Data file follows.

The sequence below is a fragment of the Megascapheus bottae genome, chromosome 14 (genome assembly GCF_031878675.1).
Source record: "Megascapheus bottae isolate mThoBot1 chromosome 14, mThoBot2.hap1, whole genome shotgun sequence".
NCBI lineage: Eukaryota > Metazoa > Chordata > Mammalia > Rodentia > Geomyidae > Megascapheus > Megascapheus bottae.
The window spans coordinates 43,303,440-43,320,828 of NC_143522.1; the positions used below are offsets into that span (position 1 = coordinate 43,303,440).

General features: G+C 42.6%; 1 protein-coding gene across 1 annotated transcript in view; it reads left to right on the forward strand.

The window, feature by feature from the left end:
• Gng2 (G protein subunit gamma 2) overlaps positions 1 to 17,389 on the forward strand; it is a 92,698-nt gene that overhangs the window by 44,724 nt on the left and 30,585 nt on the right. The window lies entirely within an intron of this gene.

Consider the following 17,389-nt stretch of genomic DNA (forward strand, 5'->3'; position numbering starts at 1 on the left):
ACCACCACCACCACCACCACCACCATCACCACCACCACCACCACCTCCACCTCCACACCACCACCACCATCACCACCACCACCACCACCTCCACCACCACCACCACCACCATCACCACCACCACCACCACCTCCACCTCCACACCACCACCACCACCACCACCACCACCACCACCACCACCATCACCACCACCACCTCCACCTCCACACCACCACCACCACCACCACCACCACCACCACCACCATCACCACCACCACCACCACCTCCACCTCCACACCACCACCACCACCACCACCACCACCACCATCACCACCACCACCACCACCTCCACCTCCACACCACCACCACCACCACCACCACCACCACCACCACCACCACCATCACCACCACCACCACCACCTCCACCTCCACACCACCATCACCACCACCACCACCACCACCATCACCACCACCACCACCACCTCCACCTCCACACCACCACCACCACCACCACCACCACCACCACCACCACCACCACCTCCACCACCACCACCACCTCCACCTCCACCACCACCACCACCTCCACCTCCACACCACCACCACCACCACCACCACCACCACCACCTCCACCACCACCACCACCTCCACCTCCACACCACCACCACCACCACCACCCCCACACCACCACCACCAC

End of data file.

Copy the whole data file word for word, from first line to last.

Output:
The sequence below is a fragment of the Megascapheus bottae genome, chromosome 14 (genome assembly GCF_031878675.1).
Source record: "Megascapheus bottae isolate mThoBot1 chromosome 14, mThoBot2.hap1, whole genome shotgun sequence".
NCBI lineage: Eukaryota > Metazoa > Chordata > Mammalia > Rodentia > Geomyidae > Megascapheus > Megascapheus bottae.
The window spans coordinates 43,303,440-43,320,828 of NC_143522.1; the positions used below are offsets into that span (position 1 = coordinate 43,303,440).

General features: G+C 42.6%; 1 protein-coding gene across 1 annotated transcript in view; it reads left to right on the forward strand.

The window, feature by feature from the left end:
• Gng2 (G protein subunit gamma 2) overlaps positions 1 to 17,389 on the forward strand; it is a 92,698-nt gene that overhangs the window by 44,724 nt on the left and 30,585 nt on the right. The window lies entirely within an intron of this gene.

Consider the following 17,389-nt stretch of genomic DNA (forward strand, 5'->3'; position numbering starts at 1 on the left):
ACCACCACCACCACCACCACCACCATCACCACCACCACCACCACCTCCACCTCCACACCACCACCACCATCACCACCACCACCACCACCTCCACCACCACCACCACCACCATCACCACCACCACCACCACCTCCACCTCCACACCACCACCACCACCACCACCACCACCACCACCACCACCATCACCACCACCACCTCCACCTCCACACCACCACCACCACCACCACCACCACCACCACCACCATCACCACCACCACCACCACCTCCACCTCCACACCACCACCACCACCACCACCACCACCACCATCACCACCACCACCACCACCTCCACCTCCACACCACCACCACCACCACCACCACCACCACCACCACCACCACCATCACCACCACCACCACCACCTCCACCTCCACACCACCATCACCACCACCACCACCACCACCATCACCACCACCACCACCACCTCCACCTCCACACCACCACCACCACCACCACCACCACCACCACCACCACCACCACCTCCACCACCACCACCACCTCCACCTCCACCACCACCACCACCTCCACCTCCACACCACCACCACCACCACCACCACCACCACCACCTCCACCACCACCACCACCTCCACCTCCACACCACCACCACCACCACCACCCCCACACCACCACCACCAC